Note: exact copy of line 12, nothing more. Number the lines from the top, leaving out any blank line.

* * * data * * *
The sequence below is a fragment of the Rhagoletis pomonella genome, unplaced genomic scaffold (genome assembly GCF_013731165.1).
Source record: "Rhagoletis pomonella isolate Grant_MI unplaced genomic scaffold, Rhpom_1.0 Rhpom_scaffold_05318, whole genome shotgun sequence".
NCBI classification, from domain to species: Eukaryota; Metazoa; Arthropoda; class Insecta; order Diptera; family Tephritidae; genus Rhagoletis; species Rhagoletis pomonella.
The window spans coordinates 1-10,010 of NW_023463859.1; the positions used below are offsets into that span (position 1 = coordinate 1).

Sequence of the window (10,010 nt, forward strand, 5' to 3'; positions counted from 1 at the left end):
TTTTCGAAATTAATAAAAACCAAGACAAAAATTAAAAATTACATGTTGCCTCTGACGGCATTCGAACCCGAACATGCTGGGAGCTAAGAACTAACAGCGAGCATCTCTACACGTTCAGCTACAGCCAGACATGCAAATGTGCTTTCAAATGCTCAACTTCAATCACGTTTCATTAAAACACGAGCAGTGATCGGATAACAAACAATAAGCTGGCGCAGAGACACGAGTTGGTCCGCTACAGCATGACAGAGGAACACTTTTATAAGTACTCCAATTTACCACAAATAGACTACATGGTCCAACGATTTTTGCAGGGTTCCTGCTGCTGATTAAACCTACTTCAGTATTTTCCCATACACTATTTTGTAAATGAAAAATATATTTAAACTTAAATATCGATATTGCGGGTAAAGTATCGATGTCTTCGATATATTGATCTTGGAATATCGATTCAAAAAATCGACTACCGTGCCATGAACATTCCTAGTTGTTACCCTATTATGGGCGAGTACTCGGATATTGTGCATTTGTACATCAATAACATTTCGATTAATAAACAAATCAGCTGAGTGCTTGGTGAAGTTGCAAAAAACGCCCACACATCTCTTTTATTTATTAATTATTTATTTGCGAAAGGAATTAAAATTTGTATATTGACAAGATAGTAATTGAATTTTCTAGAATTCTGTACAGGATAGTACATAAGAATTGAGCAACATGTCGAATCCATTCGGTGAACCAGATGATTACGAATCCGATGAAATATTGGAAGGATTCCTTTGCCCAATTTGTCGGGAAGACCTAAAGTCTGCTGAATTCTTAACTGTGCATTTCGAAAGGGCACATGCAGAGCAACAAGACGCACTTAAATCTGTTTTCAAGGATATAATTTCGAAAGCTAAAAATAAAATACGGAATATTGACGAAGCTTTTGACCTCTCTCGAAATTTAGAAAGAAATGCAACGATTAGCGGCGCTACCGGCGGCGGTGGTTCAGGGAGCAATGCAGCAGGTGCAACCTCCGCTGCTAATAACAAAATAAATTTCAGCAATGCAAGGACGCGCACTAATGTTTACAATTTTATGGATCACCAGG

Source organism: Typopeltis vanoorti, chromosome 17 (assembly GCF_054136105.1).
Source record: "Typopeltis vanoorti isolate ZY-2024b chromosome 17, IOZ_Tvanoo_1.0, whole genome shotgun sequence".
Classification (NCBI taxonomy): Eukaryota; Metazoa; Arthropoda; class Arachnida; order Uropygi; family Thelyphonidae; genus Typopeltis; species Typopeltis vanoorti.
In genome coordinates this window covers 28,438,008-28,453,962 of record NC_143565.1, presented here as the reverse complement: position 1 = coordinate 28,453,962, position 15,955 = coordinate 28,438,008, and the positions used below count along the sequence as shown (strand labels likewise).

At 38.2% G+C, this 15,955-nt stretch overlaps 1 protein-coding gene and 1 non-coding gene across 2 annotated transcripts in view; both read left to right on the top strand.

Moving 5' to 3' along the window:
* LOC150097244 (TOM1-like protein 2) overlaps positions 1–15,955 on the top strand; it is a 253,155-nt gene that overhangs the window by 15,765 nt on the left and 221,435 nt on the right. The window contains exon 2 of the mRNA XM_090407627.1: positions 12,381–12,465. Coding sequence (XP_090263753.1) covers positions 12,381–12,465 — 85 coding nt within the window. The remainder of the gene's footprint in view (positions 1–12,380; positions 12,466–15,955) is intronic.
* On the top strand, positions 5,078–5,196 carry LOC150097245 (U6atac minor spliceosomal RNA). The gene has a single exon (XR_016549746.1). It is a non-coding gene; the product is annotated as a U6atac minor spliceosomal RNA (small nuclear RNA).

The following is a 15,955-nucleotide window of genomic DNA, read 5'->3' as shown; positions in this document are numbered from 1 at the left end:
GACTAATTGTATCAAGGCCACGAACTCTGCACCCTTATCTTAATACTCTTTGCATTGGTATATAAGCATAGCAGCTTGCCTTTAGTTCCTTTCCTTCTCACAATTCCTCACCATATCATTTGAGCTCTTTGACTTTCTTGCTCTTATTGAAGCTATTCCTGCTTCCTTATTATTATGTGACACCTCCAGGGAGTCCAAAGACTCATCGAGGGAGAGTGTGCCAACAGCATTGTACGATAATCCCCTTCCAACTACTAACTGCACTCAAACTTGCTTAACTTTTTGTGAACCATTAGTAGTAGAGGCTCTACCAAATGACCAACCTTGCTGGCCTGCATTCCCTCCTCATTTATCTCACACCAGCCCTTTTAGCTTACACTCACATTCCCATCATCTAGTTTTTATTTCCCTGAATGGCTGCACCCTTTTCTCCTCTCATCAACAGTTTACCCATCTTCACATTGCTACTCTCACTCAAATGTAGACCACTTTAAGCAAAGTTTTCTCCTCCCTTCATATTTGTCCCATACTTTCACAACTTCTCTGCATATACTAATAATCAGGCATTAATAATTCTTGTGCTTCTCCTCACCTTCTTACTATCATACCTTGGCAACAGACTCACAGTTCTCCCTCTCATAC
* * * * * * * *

Moving 5' to 3' along the window: